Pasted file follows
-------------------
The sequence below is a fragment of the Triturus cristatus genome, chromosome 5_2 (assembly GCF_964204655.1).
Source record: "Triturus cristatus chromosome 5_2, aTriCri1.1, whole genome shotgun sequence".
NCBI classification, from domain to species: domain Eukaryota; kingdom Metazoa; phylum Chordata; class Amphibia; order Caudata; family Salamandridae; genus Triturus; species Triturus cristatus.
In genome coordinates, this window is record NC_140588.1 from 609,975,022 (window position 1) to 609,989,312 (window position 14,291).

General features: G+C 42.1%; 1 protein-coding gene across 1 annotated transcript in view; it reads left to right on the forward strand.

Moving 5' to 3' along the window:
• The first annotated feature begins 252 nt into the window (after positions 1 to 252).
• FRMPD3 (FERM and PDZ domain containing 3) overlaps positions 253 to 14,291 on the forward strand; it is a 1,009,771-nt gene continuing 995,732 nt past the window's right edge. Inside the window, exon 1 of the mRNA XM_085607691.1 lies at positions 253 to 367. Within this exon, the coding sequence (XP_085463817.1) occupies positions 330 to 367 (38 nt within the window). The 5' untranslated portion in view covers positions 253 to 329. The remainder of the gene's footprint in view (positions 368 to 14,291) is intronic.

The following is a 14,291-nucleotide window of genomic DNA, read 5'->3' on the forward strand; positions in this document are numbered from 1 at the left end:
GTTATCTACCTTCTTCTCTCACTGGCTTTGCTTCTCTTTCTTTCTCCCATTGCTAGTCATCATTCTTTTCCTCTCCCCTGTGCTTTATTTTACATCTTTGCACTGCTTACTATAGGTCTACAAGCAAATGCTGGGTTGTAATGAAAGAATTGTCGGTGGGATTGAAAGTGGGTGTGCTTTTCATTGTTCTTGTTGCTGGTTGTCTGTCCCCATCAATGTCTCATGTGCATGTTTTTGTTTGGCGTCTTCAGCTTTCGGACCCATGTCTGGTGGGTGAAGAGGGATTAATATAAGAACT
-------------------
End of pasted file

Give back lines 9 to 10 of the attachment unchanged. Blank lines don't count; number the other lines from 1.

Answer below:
The following is a 14,291-nucleotide window of genomic DNA, read 5'->3' on the forward strand; positions in this document are numbered from 1 at the left end:
GTTATCTACCTTCTTCTCTCACTGGCTTTGCTTCTCTTTCTTTCTCCCATTGCTAGTCATCATTCTTTTCCTCTCCCCTGTGCTTTATTTTACATCTTTGCACTGCTTACTATAGGTCTACAAGCAAATGCTGGGTTGTAATGAAAGAATTGTCGGTGGGATTGAAAGTGGGTGTGCTTTTCATTGTTCTTGTTGCTGGTTGTCTGTCCCCATCAATGTCTCATGTGCATGTTTTTGTTTGGCGTCTTCAGCTTTCGGACCCATGTCTGGTGGGTGAAGAGGGATTAATATAAGAACT